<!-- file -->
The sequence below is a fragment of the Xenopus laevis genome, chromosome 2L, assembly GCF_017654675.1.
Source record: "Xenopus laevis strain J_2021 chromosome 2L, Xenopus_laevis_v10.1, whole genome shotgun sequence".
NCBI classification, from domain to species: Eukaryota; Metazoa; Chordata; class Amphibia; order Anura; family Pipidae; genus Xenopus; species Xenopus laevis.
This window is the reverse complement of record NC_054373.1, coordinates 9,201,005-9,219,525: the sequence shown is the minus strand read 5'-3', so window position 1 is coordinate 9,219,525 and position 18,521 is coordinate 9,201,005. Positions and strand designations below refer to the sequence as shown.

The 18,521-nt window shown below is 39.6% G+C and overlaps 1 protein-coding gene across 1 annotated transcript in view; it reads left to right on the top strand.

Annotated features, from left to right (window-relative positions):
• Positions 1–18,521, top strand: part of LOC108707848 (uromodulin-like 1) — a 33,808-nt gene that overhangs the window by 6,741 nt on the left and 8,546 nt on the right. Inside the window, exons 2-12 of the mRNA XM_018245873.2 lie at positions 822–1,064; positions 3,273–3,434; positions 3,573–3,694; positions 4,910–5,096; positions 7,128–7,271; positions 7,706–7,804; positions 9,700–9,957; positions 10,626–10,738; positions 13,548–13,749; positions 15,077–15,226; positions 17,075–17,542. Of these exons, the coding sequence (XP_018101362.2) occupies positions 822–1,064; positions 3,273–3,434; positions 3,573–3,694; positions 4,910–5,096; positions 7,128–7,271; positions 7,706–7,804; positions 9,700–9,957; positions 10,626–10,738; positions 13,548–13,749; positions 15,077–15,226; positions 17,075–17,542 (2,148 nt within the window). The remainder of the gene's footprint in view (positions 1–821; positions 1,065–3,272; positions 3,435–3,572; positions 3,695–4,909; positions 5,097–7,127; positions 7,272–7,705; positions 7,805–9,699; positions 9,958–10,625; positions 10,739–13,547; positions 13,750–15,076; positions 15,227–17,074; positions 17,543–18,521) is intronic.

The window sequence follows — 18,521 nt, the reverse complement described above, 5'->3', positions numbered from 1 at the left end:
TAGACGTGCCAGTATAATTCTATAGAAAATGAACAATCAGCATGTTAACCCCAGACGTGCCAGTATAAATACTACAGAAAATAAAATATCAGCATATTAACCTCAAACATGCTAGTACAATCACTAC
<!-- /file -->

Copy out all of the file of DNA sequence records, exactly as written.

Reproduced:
The sequence below is a fragment of the Xenopus laevis genome, chromosome 2L, assembly GCF_017654675.1.
Source record: "Xenopus laevis strain J_2021 chromosome 2L, Xenopus_laevis_v10.1, whole genome shotgun sequence".
NCBI classification, from domain to species: Eukaryota; Metazoa; Chordata; class Amphibia; order Anura; family Pipidae; genus Xenopus; species Xenopus laevis.
This window is the reverse complement of record NC_054373.1, coordinates 9,201,005-9,219,525: the sequence shown is the minus strand read 5'-3', so window position 1 is coordinate 9,219,525 and position 18,521 is coordinate 9,201,005. Positions and strand designations below refer to the sequence as shown.

The 18,521-nt window shown below is 39.6% G+C and overlaps 1 protein-coding gene across 1 annotated transcript in view; it reads left to right on the top strand.

Annotated features, from left to right (window-relative positions):
• Positions 1–18,521, top strand: part of LOC108707848 (uromodulin-like 1) — a 33,808-nt gene that overhangs the window by 6,741 nt on the left and 8,546 nt on the right. Inside the window, exons 2-12 of the mRNA XM_018245873.2 lie at positions 822–1,064; positions 3,273–3,434; positions 3,573–3,694; positions 4,910–5,096; positions 7,128–7,271; positions 7,706–7,804; positions 9,700–9,957; positions 10,626–10,738; positions 13,548–13,749; positions 15,077–15,226; positions 17,075–17,542. Of these exons, the coding sequence (XP_018101362.2) occupies positions 822–1,064; positions 3,273–3,434; positions 3,573–3,694; positions 4,910–5,096; positions 7,128–7,271; positions 7,706–7,804; positions 9,700–9,957; positions 10,626–10,738; positions 13,548–13,749; positions 15,077–15,226; positions 17,075–17,542 (2,148 nt within the window). The remainder of the gene's footprint in view (positions 1–821; positions 1,065–3,272; positions 3,435–3,572; positions 3,695–4,909; positions 5,097–7,127; positions 7,272–7,705; positions 7,805–9,699; positions 9,958–10,625; positions 10,739–13,547; positions 13,750–15,076; positions 15,227–17,074; positions 17,543–18,521) is intronic.

The window sequence follows — 18,521 nt, the reverse complement described above, 5'->3', positions numbered from 1 at the left end:
TAGACGTGCCAGTATAATTCTATAGAAAATGAACAATCAGCATGTTAACCCCAGACGTGCCAGTATAAATACTACAGAAAATAAAATATCAGCATATTAACCTCAAACATGCTAGTACAATCACTAC